After pitching to a 1.54 ERA in five starts to begin 2021 for high Single-A Aberdeen, he moved up to Double-A. For Bowie over 15 starts, he is 5-1 with a 2.97 ERA. Over 66 2/3 innings he has allowed 42 hits and eight homers with 19 walks, 104 strikeouts, an 0.92 WHIP and batting average against of .174.

Is Rodriguez giving the Orioles brass just what they wanted him to produce out of this season?

“First things first, they wanted me to have a full, healthy season,” he said. “You know, so far, so good with that. And just kind of learn. Learn how to pitch and not just throw. You know, really, the goals kind of differ start to start, month to month. There was not one specific thing set at the beginning of the year to work on. I think it is just a combination of all things. Learning how to be a pro, stuff like that. How to pitch over a full season. Just to be able to go out each start and dominate.”

Among O’s minor league pitchers with 60 or more innings, Rodriguez is No. 1 in ERA and FIP, and is also No. 1 in strikeouts per nine (14.40), strikeout percentage (40.9), WHIP and swinging strike percentage (19.4), according to

While many major league pitchers throw in the neighborhood of 50 percent fastballs and 50 percent secondary pitches many games, Rodriguez said he has not taken the mound this year with those percentages in mind.

“Not really. There were some starts where I only threw, like, 35 to 40 percent fastballs and the rest off-speed. And then other starts where I’ve thrown 65 to 70 percent fastballs and 30 percent off-speed.

“I think, really, it is kind of about disrupting the other team’s scouting report more than anything, and you know, also, it’s a feel thing. Whether you have a heater that night or you have a curve, slider or changeup, whatever is working the best. I’d say just being able to pitch both ways. It’s easy to pitch with a fastball and it’s harder to pitch with off-speed when you get behind in the counts. Being able to throw a 3-0 curveball for a strike, for instance, is something we worked on, and it will help me out in the long run.”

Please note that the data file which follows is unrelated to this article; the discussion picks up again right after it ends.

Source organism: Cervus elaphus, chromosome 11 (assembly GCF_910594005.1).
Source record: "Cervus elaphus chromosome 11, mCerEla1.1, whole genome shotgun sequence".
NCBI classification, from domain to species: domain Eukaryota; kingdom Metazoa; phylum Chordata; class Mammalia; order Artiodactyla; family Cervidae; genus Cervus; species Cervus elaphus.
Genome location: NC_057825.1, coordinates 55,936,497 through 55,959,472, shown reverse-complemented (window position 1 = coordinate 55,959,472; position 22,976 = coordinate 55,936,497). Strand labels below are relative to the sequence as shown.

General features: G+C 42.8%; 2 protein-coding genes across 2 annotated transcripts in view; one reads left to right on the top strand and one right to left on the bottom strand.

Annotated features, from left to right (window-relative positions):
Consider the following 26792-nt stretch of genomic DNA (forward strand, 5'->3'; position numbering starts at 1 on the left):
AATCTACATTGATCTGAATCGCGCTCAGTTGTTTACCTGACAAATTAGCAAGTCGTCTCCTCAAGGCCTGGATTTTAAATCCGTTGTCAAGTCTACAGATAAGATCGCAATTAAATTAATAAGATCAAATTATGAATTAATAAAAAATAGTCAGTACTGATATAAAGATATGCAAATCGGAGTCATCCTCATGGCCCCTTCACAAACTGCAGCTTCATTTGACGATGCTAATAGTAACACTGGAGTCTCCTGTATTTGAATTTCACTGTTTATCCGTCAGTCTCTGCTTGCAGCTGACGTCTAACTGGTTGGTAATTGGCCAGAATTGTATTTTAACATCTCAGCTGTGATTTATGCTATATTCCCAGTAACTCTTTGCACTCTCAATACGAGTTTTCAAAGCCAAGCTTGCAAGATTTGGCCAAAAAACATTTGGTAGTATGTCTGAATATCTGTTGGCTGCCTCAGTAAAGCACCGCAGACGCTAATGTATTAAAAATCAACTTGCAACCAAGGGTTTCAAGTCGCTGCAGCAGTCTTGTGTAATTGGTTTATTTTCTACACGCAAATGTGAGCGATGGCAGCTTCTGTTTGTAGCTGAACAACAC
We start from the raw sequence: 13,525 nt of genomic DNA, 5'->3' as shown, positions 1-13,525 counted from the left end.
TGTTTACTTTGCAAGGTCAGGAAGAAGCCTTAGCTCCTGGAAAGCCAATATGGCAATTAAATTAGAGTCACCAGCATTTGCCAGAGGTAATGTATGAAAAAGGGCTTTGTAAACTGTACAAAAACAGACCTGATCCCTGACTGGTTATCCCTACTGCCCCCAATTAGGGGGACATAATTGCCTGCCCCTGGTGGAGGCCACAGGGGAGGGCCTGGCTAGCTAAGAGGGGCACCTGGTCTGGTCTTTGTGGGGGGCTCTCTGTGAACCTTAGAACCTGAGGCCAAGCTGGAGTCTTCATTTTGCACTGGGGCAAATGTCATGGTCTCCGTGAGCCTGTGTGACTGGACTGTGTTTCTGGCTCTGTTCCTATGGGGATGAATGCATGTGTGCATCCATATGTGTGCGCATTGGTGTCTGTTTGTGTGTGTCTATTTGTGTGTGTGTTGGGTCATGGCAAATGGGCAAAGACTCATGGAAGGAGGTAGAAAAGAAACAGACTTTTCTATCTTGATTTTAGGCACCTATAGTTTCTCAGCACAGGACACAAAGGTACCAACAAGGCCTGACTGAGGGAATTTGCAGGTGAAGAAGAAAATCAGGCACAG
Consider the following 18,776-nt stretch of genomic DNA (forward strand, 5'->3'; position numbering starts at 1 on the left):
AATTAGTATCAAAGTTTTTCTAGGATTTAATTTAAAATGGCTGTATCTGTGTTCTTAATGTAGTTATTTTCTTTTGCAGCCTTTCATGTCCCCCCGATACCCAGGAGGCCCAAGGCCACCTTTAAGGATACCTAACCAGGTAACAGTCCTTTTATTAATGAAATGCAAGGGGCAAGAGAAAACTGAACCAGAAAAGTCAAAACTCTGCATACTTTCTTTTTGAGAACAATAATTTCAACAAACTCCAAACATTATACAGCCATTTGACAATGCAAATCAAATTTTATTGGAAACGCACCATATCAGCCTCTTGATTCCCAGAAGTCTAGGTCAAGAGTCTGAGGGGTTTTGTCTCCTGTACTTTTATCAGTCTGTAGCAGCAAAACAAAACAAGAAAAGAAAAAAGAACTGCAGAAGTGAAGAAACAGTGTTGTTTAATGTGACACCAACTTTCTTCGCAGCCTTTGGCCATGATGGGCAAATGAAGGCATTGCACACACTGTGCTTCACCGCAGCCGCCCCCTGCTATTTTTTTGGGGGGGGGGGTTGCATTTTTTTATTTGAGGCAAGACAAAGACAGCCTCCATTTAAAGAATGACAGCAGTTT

But with a fastball that now touches 100 mph, Rodriguez has both the quality pitches and strong stats and results worthy of being the No. 1 pitching prospect in baseball.

“It’s an honor,” he noted. “I’ve been on both sides of the rankings. Coming up in high school and then in pro ball. In high school, early on I was regarded as a top prospect and I broke my hamate bone in my hand hitting and then kind of fell off (before his senior season). I guess people didn’t think I would get drafted high or anything like that. Seeing that stuff and then the Orioles picking me in the first round. Getting into the pros and then again not being a top prospect or anything like that. I mean, I’ve seen both sides of it. It’s nice. It’s nice to be honored and recognized, but really, it’s just an opinion and it doesn’t have an effect on your career.”

Rather than his personal ranking, Rodriguez seems prouder that the Orioles farm system was recently ranked No. 2 by Baseball America and No. 1 by

“Honestly, that’s greater than any kind of personal achievement,” he said. “To see that everything we’re putting in place from an organizational standpoint is working. And actually, it kind of happened quicker than we thought it would. But it’s a huge confidence-booster for everybody. No matter who you are. It’s nice to see you’re in an organization like this. Good for the fans to see what we’ve got in the minor leagues, and actually, how good our minor leaguers are.”